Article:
Pause Government Face Surveillance in Massachusetts
Concern over government face surveillance in our communities is widespread. Polling from the ACLU of Massachusetts has found that more than three-quarters, 79 percent, support a statewide moratorium. The city council of Somerville, Massachusetts voted unanimously in July to ban government face surveillance altogether, becoming the first community on the East coast to do so. The town of Brookline, Massachusetts is currently considering a ban of its own. In California, the cities of San Francisco, Oakland—and just this week—Berkeley have passed bans as well. EFF has advocated for governments to stop use of face surveillance in our communities immediately, particularly in light of what researchers at MIT’s Media Lab and others have found about its high error rates—particularly for women and people of color.
Even if it were possible to lessen these misidentification risks, however, government use of face recognition technology still poses grave threats to safety and privacy. Regardless of our race or gender, law enforcement use of face recognition technology poses a profound threat to personal privacy, political and religious expression, and the fundamental freedom to go about our lives without having our movements and associations covertly documented and analyzed.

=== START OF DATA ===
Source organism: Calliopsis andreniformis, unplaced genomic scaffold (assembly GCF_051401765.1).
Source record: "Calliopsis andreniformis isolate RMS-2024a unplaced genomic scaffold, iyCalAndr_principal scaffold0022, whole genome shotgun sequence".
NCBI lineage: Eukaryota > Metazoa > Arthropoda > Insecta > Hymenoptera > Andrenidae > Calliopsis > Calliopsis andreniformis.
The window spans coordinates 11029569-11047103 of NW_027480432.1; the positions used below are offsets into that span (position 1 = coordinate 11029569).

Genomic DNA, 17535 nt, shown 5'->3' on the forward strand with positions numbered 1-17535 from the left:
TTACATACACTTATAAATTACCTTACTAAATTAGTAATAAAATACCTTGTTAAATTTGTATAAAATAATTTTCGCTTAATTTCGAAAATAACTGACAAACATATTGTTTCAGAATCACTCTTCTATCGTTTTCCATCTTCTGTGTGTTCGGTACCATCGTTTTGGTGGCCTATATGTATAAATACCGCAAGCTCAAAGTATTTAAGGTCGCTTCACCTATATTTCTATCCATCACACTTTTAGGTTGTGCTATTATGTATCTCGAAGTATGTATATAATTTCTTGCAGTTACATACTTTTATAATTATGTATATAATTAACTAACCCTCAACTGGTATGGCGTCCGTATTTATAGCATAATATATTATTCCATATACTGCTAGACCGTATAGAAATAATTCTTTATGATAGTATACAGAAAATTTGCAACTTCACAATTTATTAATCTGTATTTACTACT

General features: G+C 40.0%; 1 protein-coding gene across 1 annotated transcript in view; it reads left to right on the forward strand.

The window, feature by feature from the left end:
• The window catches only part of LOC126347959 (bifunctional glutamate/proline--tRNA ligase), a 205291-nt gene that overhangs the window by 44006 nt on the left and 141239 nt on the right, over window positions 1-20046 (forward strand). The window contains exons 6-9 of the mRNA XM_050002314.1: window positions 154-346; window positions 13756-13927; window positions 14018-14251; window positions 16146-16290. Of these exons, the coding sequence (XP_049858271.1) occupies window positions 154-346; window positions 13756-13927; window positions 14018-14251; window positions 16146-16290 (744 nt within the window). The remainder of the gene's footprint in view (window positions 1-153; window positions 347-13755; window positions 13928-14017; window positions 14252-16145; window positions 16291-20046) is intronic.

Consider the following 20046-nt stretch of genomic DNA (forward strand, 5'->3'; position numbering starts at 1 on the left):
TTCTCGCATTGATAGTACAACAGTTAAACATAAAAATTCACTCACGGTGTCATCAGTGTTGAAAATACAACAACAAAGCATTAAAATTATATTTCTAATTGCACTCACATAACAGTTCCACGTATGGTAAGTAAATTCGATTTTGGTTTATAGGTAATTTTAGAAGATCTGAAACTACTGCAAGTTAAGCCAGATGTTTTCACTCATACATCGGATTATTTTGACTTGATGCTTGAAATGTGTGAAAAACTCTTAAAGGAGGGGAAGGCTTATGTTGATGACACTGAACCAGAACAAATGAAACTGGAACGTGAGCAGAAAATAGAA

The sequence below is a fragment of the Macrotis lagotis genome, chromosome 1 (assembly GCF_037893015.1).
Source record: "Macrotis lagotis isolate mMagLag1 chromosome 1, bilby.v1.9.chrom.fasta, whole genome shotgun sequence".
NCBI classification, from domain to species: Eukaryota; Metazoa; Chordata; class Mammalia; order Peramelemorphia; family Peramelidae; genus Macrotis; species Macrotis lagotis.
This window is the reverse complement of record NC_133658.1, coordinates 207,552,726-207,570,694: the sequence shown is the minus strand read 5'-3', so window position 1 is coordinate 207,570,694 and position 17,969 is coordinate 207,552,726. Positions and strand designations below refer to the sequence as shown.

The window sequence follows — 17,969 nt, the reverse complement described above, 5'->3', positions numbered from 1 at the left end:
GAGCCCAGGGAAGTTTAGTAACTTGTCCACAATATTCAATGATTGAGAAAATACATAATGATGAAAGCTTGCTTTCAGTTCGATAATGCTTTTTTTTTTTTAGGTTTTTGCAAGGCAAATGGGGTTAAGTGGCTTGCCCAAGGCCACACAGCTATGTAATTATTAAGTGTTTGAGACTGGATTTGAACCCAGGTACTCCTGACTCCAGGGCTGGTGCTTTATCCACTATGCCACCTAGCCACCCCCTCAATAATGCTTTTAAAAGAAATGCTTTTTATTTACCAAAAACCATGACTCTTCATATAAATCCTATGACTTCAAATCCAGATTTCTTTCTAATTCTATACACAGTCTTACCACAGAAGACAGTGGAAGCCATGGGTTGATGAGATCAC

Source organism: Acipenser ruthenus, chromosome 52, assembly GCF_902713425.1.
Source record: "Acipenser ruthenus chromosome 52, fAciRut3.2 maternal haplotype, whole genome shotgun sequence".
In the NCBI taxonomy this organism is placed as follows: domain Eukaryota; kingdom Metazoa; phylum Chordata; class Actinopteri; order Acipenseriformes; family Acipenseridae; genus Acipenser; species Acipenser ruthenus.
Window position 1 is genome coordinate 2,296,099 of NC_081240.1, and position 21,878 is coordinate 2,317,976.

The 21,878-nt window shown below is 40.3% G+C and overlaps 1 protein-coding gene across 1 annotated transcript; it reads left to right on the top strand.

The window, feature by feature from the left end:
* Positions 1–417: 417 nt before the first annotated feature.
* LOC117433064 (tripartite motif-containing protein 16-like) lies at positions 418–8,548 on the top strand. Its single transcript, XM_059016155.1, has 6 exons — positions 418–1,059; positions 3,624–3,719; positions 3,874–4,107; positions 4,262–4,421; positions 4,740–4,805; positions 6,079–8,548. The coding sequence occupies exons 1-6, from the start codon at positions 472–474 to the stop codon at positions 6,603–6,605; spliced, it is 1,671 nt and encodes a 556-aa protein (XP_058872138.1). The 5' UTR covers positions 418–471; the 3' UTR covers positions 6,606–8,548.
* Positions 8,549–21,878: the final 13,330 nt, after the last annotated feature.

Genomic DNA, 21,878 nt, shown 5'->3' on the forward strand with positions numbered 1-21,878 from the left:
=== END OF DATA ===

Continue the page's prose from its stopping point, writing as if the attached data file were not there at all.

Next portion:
On the same day that Oakland’s City Council voted to ban government use of the technology, the House of Representatives passed a bipartisan amendment to the Intelligence Authorization Act (H.R. 3494) that would require the Director of National Intelligence to report on the use of face surveillance by intelligence agencies.
Tell your lawmakers to support this bill and make sure that the people of Massachusetts have the opportunity to evaluate the consequences of using this technology before this type of mass surveillance becomes the norm in your communities.